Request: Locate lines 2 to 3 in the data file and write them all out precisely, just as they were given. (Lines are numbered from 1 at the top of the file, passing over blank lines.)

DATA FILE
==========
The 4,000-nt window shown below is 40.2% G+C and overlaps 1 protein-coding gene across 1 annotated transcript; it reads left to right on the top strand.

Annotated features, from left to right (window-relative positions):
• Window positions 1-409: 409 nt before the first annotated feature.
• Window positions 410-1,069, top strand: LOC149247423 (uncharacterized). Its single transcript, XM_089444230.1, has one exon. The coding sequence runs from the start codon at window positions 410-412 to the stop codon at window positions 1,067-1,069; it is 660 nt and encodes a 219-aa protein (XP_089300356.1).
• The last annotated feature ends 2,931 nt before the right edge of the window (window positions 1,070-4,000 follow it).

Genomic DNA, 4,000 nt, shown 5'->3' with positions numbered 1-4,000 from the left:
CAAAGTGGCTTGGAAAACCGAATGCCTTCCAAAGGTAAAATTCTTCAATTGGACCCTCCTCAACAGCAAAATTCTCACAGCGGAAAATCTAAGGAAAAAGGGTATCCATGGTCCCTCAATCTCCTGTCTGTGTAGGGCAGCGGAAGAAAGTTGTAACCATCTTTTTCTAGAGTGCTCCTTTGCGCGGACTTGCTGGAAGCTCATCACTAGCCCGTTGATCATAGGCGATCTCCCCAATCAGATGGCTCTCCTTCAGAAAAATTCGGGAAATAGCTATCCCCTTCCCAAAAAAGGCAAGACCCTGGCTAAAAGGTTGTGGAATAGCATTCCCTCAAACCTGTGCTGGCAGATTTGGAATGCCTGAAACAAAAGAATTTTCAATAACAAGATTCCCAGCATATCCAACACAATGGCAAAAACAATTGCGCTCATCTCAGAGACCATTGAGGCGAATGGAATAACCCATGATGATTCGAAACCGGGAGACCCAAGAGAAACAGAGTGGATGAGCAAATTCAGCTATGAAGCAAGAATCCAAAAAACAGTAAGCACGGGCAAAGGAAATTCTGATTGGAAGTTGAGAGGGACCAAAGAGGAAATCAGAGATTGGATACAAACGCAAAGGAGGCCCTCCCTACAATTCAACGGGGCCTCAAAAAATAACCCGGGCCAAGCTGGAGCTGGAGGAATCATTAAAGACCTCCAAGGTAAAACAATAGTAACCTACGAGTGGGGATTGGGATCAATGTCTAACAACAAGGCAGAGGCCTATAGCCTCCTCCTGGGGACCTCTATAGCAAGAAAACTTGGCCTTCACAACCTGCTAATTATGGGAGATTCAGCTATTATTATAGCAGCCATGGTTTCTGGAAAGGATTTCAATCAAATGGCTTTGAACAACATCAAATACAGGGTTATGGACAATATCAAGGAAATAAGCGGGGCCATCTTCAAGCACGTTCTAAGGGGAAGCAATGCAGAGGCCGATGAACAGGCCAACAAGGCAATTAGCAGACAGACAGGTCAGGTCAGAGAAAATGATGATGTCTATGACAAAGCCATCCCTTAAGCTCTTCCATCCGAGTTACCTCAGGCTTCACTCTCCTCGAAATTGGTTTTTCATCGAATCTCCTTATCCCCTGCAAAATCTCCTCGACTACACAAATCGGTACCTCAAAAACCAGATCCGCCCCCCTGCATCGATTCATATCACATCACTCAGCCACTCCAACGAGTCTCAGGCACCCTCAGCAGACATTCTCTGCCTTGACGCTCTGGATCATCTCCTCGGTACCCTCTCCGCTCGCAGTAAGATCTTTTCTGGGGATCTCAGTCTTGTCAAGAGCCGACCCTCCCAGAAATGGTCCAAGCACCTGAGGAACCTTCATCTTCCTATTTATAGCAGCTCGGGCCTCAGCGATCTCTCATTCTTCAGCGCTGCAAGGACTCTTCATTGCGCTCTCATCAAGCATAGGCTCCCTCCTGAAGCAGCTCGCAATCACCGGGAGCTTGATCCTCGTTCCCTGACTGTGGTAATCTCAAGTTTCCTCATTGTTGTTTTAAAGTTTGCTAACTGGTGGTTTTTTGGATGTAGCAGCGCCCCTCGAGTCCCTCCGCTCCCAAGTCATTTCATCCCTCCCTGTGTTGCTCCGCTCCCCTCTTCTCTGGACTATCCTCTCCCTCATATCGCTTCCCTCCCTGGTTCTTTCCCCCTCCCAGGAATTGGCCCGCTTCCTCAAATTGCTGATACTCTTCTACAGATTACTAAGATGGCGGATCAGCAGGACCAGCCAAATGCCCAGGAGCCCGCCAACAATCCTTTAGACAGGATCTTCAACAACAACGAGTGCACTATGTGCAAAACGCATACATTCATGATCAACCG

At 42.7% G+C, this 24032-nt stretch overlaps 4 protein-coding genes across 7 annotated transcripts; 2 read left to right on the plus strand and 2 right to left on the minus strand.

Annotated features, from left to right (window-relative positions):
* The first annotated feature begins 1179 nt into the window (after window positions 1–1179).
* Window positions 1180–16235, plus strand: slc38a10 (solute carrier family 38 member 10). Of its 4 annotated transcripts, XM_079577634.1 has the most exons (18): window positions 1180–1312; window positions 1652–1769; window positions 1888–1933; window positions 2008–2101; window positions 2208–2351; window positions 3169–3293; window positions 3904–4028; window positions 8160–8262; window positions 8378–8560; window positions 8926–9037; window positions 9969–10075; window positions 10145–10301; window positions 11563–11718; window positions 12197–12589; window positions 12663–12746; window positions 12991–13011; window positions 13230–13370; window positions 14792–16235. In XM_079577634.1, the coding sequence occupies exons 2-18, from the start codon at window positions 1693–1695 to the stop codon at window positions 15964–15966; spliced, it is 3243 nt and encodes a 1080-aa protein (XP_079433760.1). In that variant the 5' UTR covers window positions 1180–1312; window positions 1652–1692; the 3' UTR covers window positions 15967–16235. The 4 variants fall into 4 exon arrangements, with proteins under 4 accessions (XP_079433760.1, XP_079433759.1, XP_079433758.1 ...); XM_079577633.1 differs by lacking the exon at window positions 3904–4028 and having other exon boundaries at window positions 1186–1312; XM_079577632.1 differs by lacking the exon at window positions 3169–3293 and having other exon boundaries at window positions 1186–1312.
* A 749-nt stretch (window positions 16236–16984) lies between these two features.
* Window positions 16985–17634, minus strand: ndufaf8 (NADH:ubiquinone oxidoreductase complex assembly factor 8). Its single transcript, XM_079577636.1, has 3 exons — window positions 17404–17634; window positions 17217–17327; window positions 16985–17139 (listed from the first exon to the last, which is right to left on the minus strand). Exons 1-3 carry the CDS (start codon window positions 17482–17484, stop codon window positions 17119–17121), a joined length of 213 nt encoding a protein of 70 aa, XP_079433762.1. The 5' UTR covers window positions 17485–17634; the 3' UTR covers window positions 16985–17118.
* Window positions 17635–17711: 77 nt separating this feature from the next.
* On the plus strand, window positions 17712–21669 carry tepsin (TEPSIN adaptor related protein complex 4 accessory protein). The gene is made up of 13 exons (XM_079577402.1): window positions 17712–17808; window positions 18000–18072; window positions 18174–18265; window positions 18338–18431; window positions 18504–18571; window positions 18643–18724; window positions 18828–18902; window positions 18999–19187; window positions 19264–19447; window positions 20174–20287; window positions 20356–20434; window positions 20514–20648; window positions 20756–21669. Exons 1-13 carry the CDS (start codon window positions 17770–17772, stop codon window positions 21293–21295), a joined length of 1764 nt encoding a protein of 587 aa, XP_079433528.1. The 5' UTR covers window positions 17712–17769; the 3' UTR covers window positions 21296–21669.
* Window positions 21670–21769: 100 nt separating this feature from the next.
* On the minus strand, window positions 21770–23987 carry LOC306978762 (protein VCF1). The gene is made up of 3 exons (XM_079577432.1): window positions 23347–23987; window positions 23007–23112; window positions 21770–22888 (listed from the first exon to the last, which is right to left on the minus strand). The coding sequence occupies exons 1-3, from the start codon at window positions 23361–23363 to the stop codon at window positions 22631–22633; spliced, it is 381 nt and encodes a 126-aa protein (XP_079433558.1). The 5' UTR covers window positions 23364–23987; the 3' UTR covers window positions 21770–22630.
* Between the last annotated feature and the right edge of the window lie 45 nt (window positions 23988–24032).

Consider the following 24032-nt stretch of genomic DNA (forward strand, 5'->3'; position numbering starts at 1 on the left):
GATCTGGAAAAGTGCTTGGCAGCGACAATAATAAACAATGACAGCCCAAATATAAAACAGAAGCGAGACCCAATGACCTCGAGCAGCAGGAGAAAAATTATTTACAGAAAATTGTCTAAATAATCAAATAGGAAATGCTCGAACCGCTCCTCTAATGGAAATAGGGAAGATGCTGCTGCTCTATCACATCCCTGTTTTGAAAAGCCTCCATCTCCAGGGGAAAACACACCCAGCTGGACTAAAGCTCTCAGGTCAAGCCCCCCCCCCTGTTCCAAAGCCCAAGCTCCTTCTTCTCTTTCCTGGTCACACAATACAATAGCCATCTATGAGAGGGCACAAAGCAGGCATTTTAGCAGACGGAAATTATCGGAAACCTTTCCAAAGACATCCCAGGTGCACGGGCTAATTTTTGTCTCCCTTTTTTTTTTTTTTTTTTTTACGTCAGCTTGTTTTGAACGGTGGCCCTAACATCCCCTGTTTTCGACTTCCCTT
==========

Annotated features, from left to right (window-relative positions):
• Window positions 1-409: 409 nt before the first annotated feature.